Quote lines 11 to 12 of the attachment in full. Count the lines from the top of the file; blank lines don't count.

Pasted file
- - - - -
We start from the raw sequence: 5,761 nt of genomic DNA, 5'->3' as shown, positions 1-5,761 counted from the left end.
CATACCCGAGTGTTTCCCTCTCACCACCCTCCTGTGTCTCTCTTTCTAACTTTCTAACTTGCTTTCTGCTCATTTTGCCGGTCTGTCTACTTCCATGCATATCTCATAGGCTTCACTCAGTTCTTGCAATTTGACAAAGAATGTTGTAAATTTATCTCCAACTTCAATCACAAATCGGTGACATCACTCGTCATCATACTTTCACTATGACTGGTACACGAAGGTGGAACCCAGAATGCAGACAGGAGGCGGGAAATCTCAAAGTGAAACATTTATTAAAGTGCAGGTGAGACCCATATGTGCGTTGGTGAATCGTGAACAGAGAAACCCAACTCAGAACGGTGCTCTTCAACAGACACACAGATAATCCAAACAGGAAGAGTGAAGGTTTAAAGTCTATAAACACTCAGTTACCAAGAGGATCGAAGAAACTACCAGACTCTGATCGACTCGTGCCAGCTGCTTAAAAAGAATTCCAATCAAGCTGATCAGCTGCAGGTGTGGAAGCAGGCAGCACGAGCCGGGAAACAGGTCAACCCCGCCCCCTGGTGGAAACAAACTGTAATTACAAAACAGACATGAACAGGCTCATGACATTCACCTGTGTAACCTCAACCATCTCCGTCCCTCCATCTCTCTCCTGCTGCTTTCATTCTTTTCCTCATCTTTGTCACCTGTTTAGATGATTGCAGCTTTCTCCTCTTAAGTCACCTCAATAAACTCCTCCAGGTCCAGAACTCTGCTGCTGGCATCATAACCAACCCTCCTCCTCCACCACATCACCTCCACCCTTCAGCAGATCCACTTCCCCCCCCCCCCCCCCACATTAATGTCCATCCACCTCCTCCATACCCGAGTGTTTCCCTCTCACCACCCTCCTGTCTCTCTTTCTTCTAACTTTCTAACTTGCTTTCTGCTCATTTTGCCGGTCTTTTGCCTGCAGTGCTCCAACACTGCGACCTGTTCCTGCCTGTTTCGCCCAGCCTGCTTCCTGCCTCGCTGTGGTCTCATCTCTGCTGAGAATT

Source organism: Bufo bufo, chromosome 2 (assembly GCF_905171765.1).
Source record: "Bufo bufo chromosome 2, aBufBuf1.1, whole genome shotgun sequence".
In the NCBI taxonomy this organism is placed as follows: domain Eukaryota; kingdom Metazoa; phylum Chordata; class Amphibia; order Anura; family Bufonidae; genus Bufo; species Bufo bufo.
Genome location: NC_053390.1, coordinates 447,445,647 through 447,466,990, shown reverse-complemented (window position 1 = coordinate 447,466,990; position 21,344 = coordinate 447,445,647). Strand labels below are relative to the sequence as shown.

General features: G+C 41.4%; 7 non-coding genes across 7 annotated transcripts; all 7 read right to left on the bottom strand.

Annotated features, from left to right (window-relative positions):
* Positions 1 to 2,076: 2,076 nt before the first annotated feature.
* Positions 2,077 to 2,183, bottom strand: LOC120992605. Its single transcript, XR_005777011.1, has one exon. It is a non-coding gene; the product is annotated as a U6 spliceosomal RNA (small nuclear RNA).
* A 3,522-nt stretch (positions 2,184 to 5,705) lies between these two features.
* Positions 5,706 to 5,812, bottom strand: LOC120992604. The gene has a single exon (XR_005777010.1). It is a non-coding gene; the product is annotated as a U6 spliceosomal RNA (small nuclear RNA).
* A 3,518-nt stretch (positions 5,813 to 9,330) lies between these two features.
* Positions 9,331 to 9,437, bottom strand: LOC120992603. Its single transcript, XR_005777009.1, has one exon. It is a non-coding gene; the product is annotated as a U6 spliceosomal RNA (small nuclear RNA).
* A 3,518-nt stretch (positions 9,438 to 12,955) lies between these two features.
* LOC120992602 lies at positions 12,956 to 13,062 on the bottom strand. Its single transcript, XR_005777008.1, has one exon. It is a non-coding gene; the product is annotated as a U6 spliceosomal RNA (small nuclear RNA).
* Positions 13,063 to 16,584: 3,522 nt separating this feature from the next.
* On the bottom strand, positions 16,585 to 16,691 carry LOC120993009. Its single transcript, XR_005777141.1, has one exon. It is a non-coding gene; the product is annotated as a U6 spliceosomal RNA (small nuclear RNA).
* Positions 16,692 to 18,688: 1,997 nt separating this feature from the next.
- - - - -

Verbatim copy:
* A 3,522-nt stretch (positions 2,184 to 5,705) lies between these two features.
* Positions 5,706 to 5,812, bottom strand: LOC120992604. The gene has a single exon (XR_005777010.1). It is a non-coding gene; the product is annotated as a U6 spliceosomal RNA (small nuclear RNA).